Pregnancy is a miraculous experience and display of the female body’s wisdom. The body, although naturally designed to experience the tugs and pulls and stretches of pregnancy, is certainly pushed to offer this function!
Many women experience very similar signs and symptoms and sometimes musculoskeletal conditions such as pelvic misalignment, urinary incontinence (loss of urine during exercise, cough or sneeze, etc) joint pain and dysfunction, low back pain and sciatica.
The Canadian Physiotherapy Association provided this statement: “Between 39% and 61% of women experience urinary incontinence during their first pregnancy, and half will remain incontinent at eight weeks postpartum. One-third of those not incontinent during pregnancy will develop incontinence after childbirth”. Pelvic Floor exercises taught by a Physiotherapist, can prevent urinary incontinence.
Pain of the pelvis and low back are also preventable before, during and after pregnancy with proper core exercise technique – no ladies, sit-ups do not suffice.
You must heed the advice given by Joseph Pilates in his core exercise education – back “neutral”/straight and lower abdomen tight and flat (no sucking in!!) along with some other important points regarding the pelvic floor, your diaphragm and a muscle in your back called the Multifidus.
Here is a description of proper initial core contraction. This must be held as these muscles are endurance muscles and thus, function with low contraction over long periods of time. They normally function by coming on automatically even before you begin movement! But can be retrained or strengthened with conscious effort.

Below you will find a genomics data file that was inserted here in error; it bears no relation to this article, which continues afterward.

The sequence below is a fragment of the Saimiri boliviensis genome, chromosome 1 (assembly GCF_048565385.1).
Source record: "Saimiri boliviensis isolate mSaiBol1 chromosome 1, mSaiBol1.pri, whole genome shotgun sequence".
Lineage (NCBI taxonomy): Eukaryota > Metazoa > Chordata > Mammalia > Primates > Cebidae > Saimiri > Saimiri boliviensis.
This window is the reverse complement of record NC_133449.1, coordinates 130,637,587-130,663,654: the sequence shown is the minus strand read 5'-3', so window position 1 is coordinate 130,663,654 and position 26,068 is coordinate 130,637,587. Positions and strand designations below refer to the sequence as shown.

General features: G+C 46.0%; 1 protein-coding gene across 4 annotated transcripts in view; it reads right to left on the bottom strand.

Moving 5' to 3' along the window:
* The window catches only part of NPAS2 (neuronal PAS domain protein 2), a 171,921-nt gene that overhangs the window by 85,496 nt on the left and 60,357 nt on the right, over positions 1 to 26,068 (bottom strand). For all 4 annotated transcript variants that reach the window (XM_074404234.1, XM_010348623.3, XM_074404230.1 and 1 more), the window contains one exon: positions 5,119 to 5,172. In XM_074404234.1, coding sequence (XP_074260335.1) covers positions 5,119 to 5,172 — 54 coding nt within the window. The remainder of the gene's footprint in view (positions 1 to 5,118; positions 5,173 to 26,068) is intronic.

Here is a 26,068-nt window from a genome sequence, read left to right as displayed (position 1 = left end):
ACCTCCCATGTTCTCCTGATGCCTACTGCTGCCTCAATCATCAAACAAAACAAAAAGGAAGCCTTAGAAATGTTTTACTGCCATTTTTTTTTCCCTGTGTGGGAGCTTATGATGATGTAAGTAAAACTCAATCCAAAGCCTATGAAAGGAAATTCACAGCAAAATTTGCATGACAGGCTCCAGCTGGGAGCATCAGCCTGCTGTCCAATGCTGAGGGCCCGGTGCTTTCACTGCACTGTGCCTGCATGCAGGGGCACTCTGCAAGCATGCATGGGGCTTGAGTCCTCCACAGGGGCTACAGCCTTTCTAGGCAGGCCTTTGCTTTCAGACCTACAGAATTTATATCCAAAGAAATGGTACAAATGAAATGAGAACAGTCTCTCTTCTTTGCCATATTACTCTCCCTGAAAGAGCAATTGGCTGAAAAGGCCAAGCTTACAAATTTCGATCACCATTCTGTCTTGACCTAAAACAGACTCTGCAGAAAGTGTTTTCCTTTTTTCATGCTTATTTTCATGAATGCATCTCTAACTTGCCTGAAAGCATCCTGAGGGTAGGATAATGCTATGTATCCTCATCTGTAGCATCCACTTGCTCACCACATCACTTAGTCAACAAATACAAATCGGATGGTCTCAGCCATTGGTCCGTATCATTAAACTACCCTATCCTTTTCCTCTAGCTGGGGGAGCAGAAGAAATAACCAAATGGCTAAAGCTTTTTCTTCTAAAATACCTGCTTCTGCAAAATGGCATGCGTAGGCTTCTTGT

These are the muscles that get your lower abdomen flat.
There are four muscles to be aware of to start:
- Transversus abdominis
- Pelvic Floor
In standing, side lying or on your hands and knees with your back straight. Take a small breath in, as you breath out draw your lower abdomen and belly button towards your spine (careful not to suck in). Also contract your pelvic floor lightly (as though stopping the flow of urine). Hold this tranversus abdominis contraction and resume regular breathing. If it is difficult to resume regular breathing then you may be exerting too much effort in your contraction of your pelvic floor or abdominal muscles or you are sucking in (or all of the above). This should feel like a low effort exercise no bearing down or sucking in and relax your buttocks as well.
You know what? It takes practice and the effects are worth it! You WILL notice a decrease in back pain and with a guided progressive appropriate program you WILL notice your back pain disappear.
A trained Physiotherapist in this area can help progress you further in a proper core exercise program and help relieve you of any of these discomforts and pain.
Another quick note, (there are so many!!) Exercise is proven beneficial before, during and after pregnancy so even a walk will help! And you can practice your deep core while you walk. And this is also a good opportunity to get together with some fellow friends and mothers to chat!